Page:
It’s amazing how traditions manage to survive, many of the surviving ancient traditions have changed considerably since the time of their historic roots. For example, and I like to use this one a lot, Halloween gets its name from All Hallows Eve, which was the Christianized version of the Celtic holiday of Samhain, Samhain was the Celtic New Year celebration, it was believed the veils between the lands of the living and the dead were at their weakest at the point where one year ends and another begins.
A lot of the practices we see with Halloween have roots in traditions that are much than most people think. Keeping with the example I started with, for consistency’s sake, the practice of dressing up in costumes on Halloween has its roots in the practices of Samhain involving dressing up as Faeries and Goblins then dancing around to distract them from the festivities of Samhain and the practice of wearing scary masks to frighten away malicious spirits (as well as fey and goblins that weren’t distracted by the dancing about) from the celebration grounds. The practice of the Jack-o-lantern is newer by comparison but very old, it has its roots in the Old Irish tradition of carving giant Beets and Turnips into lanterns.
It even has a story called Jack of the Lantern, which tells the story of the namesake of the Jack-o-lantern, I highly recommend reading up on the story if you haven’t yet; the whole pumpkin carving tradition that is often associated with Halloween is a result of people choosing to use gourds (of which pumpkins and squash are both considered) as substitutes due to the lack of overly large beets and/or turnips in mainland Europe and the US when the practice left its native Ireland and was introduced to those regions. So, if you really want to get authentic with your Halloween celebrations, go buy a sugar beet, the mature ones can get pretty big, and carve into an actual lantern. At the very least, your jack-o-lantern will be less like the rest you see around that time of the year.
It is fascinating to learn what practices certain holidays added and left out. It ends up changing the entire context of the tradition all together. Though carving giant beets and turnips doesn’t sound nearly as fun and cool as carving pumpkins. We’re looking to create interesting customs for all the species of Wukrii too! I’d totally would want to have a Halloween equivalent in this world. This is all good info for us to get inspired by. I’ll definitely have to look up that Jack of Lateran story you mentioned. Thanks for the interesting Halloween tradition tidbits Dracone!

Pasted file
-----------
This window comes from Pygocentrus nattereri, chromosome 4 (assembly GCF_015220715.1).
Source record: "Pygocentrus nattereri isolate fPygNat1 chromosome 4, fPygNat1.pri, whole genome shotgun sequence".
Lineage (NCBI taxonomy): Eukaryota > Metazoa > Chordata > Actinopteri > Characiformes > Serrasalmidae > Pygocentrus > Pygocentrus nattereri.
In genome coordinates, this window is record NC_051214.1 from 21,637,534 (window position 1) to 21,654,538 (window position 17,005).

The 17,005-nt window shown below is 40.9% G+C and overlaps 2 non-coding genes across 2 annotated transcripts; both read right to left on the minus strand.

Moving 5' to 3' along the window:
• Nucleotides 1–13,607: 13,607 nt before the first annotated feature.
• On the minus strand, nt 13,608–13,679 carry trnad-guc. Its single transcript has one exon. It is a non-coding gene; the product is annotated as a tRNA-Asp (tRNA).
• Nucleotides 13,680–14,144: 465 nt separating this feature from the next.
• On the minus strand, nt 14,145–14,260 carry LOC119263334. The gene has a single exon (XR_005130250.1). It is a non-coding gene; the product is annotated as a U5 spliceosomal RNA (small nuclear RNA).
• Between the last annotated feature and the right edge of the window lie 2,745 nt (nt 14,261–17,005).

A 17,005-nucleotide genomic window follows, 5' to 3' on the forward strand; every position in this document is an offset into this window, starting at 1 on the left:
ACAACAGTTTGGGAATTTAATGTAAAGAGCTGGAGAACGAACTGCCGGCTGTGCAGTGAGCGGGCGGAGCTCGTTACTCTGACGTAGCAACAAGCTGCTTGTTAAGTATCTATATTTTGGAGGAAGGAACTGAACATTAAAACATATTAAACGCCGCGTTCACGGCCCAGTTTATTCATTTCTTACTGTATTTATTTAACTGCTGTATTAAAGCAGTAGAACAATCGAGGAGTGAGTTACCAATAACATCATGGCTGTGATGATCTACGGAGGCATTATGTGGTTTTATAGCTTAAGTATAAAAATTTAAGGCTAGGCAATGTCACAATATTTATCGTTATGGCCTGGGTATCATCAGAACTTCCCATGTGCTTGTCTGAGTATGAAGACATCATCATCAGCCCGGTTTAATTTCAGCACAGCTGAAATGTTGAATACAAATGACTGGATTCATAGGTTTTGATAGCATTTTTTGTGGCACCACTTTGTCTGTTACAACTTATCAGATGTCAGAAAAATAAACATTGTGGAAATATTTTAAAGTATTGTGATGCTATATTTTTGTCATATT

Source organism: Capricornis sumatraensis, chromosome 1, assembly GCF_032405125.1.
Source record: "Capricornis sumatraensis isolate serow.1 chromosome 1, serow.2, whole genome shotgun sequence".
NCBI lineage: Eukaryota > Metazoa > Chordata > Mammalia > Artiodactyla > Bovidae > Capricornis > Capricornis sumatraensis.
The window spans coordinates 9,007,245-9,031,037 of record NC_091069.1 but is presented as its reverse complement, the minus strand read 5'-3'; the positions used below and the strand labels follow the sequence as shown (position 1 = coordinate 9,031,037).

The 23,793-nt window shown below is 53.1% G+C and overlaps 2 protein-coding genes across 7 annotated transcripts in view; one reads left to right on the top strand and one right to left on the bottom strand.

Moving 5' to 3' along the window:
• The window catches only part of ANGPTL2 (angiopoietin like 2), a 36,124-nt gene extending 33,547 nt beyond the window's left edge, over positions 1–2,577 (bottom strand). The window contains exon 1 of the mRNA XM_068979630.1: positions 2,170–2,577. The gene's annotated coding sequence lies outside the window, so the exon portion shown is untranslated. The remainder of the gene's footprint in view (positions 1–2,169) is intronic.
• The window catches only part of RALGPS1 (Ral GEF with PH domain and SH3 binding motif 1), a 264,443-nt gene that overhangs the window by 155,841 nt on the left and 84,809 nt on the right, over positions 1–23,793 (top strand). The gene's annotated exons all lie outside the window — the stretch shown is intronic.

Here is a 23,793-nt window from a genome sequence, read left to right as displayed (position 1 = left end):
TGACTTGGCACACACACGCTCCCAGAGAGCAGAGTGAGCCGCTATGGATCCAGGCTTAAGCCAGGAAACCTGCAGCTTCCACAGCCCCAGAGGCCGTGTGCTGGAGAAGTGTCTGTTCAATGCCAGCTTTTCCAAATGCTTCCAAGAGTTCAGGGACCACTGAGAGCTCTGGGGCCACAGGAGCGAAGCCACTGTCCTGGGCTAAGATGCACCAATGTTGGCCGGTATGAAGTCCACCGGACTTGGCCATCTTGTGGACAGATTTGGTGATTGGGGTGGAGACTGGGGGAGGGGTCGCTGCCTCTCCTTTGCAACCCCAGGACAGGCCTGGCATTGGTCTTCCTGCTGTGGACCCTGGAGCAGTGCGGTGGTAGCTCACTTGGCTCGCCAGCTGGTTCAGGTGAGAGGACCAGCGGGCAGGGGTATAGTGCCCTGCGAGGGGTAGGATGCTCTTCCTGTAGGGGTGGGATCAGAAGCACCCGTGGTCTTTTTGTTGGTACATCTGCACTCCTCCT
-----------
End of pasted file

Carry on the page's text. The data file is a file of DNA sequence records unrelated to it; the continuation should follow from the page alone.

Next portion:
No problem, but I’m going to provide a little clarity. The giant beets and turnips, usually beets, were just carved into lanterns, nothing quite like the artistic flourishes that are seen with pumpkins in modern Halloween, they were just carved into something basic that could be an alternative to a cumbersome torch or the like.
Also, the beets and turnips that were carved were quite large (often described as “giant”), not the size you usually see at the store or a dining area
Those beets and turnips would have to be mighty big in order to carve anything significant on them I imagine.
Also, there were things called. “cumbersome torches” that used to be made?! I’m discovering all these new uses for certain produce!
No one is gonna talk about the 4th panel? Anyone? Just me OK
Yes, those trivial ritual details truly are amazing!
If any of the rituals call for a full moon, I think we might have found an alternative method of providing one.
Her tail looks really fluffy.
She knows how to properly brush and groom her fluffy tail.
Forgot your password?
Lost your password? Please enter your email address. You will receive mail with link to set new password.
Back to login